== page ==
What Happens To Your Body (And Brain) When You Eat Ice Cream?

by | Dec 16, 2016 | Health

It’s the best way to cool down, right?

You’re hot, it’s cold. Here, some other interesting reasons an ice cream treat is so damn tantalising in the heat.

Before You Dig In

Your brain’s pleasure and reward centres light up, prompting you to really crave that mint chocolate chip—even if you’re not very hungry.

Fuelling the fire: Your hippocampus, a key memory player, starts reminding you just how good ice cream tastes and how happy you felt the last time you indulged.

After the First Bite

Fat and sugar coat your tongue, igniting your taste buds and alerting the brain, This stuff tastes great! Your noggin churns out dopamine and other feel-good chemicals.

Your pancreas, meanwhile, is squirting out insulin, which moves sugar out of the bloodstream and into your tissues. (That’s fine in small doses, but eating sugar too often can lead to a wacky metabolism, weight gain, or diabetes.)

To avoid overeating, your stomach starts releasing appetite controlling hormones, like ghrelin and peptide YY. Give them time: In one study, people who spent 30 minutes lingering over their ice cream felt fuller than those who ate the same amount in five minutes.

After a Few Minutes

Sensing the cold, your brain tries to warm itself. Enter a sudden, sometimes painful rush of blood through your head’s main artery – a.k.a. brain freeze. (Holding your tongue to the roof of your mouth can help.)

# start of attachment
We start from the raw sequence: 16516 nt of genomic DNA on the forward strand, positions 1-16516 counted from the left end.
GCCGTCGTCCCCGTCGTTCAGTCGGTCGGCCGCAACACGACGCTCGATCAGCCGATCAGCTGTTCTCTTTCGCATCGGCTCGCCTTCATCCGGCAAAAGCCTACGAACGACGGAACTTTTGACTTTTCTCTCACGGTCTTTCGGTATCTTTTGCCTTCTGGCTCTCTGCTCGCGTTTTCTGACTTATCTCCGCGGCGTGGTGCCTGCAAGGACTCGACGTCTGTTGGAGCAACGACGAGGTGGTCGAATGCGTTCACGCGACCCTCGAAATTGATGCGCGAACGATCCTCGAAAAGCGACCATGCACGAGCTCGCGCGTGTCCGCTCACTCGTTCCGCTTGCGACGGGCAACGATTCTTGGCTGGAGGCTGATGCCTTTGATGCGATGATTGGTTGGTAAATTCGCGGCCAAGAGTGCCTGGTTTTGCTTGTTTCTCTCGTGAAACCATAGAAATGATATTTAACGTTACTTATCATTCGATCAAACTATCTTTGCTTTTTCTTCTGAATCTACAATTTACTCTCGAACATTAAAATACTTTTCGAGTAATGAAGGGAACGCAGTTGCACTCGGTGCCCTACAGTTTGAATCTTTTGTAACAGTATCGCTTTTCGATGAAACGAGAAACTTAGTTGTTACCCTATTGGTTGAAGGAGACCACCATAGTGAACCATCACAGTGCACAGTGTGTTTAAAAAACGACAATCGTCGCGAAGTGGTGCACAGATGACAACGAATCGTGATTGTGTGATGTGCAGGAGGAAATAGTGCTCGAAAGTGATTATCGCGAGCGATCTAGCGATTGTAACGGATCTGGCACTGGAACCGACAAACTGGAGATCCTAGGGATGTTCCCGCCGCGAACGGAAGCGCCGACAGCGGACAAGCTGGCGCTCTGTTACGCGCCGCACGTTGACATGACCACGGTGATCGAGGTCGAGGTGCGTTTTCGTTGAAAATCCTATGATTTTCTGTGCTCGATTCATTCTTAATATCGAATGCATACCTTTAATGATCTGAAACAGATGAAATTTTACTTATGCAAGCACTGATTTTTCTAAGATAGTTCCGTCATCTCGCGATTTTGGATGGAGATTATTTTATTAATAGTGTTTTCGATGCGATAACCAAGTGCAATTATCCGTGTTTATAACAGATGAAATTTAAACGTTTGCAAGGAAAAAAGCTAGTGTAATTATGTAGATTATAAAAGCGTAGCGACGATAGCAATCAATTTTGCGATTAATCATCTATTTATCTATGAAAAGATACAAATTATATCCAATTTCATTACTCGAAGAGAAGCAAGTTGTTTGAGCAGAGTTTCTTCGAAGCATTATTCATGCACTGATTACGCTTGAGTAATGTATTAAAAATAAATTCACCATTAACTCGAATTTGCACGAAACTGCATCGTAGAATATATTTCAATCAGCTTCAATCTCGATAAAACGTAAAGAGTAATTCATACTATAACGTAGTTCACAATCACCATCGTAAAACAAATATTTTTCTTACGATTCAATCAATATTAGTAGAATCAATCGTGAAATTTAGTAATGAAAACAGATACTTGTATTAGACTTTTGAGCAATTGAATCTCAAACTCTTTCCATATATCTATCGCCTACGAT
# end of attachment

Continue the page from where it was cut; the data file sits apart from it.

After an Hour

Protein, fat, and carbs are filling your body’s quick-energy stores – but only if you worked out earlier. If you didn’t, those stores might be full, so your fat cells absorb the 1200-plus kilojoules instead.

The Next Day, and the Next. . .

Treating yourself now and then can amp up your mood, but research shows that slurping ice cream four or five times a week can dull the pleasure, causing people to eat more to get the same sense of satisfaction.

Before you scoop, look at your serving ware. One study found that people subconsciously helped themselves to 31 percent more ice cream when using a larger dish, and ate 15 percent more when the serving spoon was larger.

Looking for more on ice cream? This recent study suggests that eating the treat for breakfast can actually make you smarter (hells yeah!), plus if you’re into the homemade variety try this delicious banana, coconut and coffee ‘nice cream’ recipe.

This article was originally published on www.womenshealthmag.com

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